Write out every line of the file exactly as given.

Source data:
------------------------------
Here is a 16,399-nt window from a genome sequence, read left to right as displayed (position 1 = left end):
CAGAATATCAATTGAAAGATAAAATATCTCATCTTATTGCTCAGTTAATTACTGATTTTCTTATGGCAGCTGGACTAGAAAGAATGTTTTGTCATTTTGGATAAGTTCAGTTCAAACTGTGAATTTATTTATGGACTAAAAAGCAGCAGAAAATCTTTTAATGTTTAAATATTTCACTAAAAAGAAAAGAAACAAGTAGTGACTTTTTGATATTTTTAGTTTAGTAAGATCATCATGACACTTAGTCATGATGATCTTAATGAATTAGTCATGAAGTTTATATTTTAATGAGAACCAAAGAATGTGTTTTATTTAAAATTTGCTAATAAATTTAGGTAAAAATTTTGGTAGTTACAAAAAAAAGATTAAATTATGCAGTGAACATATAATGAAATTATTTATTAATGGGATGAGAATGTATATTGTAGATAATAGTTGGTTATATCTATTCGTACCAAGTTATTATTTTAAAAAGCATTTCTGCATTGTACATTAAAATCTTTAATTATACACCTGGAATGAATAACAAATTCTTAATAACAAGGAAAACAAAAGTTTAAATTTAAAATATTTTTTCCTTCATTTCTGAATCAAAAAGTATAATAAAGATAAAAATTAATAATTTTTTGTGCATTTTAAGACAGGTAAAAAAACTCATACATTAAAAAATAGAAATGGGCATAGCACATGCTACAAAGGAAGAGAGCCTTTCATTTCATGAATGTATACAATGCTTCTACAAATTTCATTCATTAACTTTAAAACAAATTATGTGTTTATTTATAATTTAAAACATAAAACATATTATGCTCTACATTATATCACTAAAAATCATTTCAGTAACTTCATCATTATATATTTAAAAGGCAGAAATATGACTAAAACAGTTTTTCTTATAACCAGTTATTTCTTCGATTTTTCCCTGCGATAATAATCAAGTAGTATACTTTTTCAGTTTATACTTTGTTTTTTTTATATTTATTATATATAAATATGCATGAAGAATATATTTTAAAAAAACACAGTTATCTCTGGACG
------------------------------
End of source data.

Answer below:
Here is a 16,399-nt window from a genome sequence, read left to right as displayed (position 1 = left end):
CAGAATATCAATTGAAAGATAAAATATCTCATCTTATTGCTCAGTTAATTACTGATTTTCTTATGGCAGCTGGACTAGAAAGAATGTTTTGTCATTTTGGATAAGTTCAGTTCAAACTGTGAATTTATTTATGGACTAAAAAGCAGCAGAAAATCTTTTAATGTTTAAATATTTCACTAAAAAGAAAAGAAACAAGTAGTGACTTTTTGATATTTTTAGTTTAGTAAGATCATCATGACACTTAGTCATGATGATCTTAATGAATTAGTCATGAAGTTTATATTTTAATGAGAACCAAAGAATGTGTTTTATTTAAAATTTGCTAATAAATTTAGGTAAAAATTTTGGTAGTTACAAAAAAAAGATTAAATTATGCAGTGAACATATAATGAAATTATTTATTAATGGGATGAGAATGTATATTGTAGATAATAGTTGGTTATATCTATTCGTACCAAGTTATTATTTTAAAAAGCATTTCTGCATTGTACATTAAAATCTTTAATTATACACCTGGAATGAATAACAAATTCTTAATAACAAGGAAAACAAAAGTTTAAATTTAAAATATTTTTTCCTTCATTTCTGAATCAAAAAGTATAATAAAGATAAAAATTAATAATTTTTTGTGCATTTTAAGACAGGTAAAAAAACTCATACATTAAAAAATAGAAATGGGCATAGCACATGCTACAAAGGAAGAGAGCCTTTCATTTCATGAATGTATACAATGCTTCTACAAATTTCATTCATTAACTTTAAAACAAATTATGTGTTTATTTATAATTTAAAACATAAAACATATTATGCTCTACATTATATCACTAAAAATCATTTCAGTAACTTCATCATTATATATTTAAAAGGCAGAAATATGACTAAAACAGTTTTTCTTATAACCAGTTATTTCTTCGATTTTTCCCTGCGATAATAATCAAGTAGTATACTTTTTCAGTTTATACTTTGTTTTTTTTATATTTATTATATATAAATATGCATGAAGAATATATTTTAAAAAAACACAGTTATCTCTGGACG